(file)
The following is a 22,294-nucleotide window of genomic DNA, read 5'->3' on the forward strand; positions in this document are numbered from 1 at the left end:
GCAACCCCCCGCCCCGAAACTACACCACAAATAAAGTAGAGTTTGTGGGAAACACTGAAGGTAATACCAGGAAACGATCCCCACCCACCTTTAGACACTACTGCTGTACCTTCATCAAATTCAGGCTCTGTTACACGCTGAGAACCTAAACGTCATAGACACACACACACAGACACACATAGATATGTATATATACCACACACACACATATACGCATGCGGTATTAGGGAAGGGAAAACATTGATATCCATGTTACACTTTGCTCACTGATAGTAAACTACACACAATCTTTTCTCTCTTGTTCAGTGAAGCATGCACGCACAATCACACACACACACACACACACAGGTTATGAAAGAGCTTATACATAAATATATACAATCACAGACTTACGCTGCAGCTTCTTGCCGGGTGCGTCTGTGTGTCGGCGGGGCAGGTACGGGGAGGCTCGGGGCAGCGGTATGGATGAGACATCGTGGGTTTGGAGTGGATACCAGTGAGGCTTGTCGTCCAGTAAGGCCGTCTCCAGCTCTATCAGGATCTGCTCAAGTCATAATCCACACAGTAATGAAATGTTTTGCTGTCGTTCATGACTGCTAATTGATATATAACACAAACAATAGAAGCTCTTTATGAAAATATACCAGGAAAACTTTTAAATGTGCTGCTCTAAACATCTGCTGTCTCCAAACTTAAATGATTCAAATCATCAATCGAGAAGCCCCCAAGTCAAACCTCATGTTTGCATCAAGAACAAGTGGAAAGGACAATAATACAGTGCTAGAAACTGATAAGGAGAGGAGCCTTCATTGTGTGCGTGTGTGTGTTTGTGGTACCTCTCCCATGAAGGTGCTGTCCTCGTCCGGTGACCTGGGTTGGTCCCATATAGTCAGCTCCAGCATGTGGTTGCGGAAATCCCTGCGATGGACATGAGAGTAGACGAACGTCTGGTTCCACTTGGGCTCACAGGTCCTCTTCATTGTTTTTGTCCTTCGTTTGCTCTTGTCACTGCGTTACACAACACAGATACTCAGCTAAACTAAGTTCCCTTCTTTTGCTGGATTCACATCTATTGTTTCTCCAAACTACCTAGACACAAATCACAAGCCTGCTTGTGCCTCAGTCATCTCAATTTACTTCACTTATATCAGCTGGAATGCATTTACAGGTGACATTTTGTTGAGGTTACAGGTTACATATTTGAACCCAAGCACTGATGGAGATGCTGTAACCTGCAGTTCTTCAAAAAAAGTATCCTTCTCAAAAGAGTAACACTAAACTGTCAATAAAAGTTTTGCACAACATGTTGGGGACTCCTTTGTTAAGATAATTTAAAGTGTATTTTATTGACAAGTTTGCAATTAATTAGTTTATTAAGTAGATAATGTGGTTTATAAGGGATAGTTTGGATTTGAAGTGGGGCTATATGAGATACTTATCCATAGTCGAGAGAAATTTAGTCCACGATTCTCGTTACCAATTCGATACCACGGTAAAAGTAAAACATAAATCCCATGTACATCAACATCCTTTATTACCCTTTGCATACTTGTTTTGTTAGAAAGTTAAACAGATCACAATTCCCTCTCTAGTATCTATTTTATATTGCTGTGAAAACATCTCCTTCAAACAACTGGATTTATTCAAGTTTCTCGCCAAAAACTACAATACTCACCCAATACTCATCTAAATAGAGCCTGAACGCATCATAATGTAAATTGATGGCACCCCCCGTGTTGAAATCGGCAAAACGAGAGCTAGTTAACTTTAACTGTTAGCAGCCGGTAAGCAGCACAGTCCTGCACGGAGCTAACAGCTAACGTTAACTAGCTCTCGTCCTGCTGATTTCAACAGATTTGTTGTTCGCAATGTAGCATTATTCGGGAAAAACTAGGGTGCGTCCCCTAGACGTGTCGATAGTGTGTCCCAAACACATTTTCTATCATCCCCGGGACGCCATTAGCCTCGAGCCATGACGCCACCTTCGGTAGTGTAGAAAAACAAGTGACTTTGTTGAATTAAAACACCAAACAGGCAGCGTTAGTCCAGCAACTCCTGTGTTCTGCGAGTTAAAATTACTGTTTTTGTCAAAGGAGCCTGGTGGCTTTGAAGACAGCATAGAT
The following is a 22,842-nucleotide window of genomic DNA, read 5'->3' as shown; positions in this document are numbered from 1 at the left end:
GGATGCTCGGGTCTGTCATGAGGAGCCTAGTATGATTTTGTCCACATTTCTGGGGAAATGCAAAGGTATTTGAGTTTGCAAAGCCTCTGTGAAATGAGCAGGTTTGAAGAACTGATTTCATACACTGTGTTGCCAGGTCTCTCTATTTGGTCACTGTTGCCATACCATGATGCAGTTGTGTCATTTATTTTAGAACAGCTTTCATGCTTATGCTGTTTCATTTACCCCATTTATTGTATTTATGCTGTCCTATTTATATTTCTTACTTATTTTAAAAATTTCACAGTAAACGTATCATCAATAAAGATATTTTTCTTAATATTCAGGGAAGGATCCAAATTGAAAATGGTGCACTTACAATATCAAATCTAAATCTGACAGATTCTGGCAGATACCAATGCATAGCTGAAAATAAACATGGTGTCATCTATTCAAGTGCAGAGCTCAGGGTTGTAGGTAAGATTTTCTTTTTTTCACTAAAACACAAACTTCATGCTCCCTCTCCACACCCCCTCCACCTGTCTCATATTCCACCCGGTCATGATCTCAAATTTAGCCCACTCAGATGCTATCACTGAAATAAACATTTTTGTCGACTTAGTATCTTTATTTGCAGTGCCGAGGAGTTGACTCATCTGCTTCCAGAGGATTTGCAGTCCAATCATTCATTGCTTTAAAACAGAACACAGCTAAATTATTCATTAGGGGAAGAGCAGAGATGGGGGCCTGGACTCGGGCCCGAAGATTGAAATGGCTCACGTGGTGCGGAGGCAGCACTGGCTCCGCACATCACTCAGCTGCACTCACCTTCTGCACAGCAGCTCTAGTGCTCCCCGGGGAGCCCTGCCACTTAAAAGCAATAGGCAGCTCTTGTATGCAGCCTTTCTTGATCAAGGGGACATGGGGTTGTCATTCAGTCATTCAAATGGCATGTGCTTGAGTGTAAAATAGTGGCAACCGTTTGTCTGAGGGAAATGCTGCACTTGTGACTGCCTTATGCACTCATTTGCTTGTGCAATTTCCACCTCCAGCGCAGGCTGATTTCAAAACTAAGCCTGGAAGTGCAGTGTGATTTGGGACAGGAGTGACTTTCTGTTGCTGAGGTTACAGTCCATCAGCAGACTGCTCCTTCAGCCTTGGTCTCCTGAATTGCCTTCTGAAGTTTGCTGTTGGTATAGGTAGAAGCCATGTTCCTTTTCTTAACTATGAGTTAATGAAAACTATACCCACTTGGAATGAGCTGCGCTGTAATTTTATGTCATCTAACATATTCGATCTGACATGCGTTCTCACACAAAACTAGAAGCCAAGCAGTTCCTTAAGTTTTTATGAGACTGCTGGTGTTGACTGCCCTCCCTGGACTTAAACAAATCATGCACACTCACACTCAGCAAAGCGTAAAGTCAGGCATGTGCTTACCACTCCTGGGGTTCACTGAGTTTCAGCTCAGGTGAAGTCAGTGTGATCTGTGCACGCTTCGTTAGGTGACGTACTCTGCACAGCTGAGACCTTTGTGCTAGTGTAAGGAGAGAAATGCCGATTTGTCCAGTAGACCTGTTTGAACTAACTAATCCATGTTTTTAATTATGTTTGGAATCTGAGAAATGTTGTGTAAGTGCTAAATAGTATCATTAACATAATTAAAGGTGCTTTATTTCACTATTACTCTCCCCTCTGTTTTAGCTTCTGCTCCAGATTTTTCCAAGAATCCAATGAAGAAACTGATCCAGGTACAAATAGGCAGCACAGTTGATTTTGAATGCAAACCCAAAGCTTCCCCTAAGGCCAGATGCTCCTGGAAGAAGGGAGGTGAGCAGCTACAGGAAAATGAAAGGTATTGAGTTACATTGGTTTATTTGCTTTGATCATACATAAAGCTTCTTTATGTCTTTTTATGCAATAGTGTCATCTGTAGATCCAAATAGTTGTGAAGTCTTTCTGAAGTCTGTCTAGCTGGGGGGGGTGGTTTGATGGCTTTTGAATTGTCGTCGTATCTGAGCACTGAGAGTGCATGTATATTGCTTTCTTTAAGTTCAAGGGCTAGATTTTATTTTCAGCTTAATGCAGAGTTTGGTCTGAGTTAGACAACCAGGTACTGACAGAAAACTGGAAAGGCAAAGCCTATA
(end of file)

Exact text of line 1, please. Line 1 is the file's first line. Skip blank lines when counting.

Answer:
The following is a 22,294-nucleotide window of genomic DNA, read 5'->3' on the forward strand; positions in this document are numbered from 1 at the left end: